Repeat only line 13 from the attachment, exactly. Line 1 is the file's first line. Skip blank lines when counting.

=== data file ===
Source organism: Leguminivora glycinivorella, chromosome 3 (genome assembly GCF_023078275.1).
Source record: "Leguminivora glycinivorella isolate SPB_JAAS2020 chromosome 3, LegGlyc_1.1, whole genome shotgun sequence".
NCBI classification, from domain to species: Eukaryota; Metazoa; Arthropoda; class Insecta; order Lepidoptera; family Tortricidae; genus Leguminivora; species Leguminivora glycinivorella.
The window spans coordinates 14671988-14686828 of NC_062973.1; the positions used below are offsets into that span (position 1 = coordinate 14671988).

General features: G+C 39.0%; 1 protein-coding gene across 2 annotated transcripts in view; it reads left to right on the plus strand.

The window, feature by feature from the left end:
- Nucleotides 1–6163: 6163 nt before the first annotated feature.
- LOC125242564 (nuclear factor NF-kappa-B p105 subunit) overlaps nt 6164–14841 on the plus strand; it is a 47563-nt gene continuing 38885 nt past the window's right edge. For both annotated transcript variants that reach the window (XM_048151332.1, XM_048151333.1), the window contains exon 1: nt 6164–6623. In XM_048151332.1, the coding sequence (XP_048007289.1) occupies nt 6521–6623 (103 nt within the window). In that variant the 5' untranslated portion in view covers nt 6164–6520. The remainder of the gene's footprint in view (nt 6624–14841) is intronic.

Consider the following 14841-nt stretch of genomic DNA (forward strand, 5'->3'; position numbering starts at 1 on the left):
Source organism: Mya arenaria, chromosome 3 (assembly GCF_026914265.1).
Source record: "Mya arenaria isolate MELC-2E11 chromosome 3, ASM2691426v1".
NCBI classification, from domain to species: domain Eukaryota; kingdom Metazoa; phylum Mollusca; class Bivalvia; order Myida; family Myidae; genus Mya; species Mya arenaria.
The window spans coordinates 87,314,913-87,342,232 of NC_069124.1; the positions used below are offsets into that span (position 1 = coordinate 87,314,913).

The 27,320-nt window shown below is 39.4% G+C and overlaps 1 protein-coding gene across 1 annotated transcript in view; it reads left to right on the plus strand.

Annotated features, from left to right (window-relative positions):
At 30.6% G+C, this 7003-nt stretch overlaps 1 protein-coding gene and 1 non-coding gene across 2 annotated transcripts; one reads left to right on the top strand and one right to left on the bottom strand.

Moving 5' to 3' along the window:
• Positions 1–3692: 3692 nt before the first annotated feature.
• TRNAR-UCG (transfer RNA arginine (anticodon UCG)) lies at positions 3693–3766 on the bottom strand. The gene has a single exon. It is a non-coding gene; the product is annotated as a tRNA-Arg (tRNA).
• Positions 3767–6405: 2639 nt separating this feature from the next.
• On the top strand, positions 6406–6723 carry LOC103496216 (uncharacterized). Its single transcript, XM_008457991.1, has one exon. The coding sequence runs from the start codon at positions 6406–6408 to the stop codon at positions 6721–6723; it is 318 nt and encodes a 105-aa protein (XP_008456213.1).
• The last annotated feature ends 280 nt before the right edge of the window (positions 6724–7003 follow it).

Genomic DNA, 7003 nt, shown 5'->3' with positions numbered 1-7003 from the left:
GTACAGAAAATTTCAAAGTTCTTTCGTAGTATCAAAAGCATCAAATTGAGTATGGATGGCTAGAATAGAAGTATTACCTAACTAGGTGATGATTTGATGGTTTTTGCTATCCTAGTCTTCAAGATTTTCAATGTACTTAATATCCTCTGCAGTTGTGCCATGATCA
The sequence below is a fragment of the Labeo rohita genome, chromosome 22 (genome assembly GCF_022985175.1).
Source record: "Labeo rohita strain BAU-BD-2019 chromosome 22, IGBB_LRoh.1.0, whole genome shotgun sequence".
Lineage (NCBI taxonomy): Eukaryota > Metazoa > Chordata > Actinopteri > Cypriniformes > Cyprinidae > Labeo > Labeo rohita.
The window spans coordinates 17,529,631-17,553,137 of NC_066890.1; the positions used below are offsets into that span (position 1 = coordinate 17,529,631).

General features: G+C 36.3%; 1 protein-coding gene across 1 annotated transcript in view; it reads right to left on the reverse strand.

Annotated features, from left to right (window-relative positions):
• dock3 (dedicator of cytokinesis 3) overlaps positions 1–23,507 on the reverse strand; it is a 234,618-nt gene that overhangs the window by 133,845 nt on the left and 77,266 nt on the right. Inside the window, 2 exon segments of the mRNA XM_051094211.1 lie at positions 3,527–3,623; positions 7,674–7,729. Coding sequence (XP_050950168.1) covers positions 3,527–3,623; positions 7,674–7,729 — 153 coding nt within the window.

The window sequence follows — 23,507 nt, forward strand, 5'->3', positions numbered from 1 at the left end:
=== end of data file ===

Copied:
The window spans coordinates 87,314,913-87,342,232 of NC_069124.1; the positions used below are offsets into that span (position 1 = coordinate 87,314,913).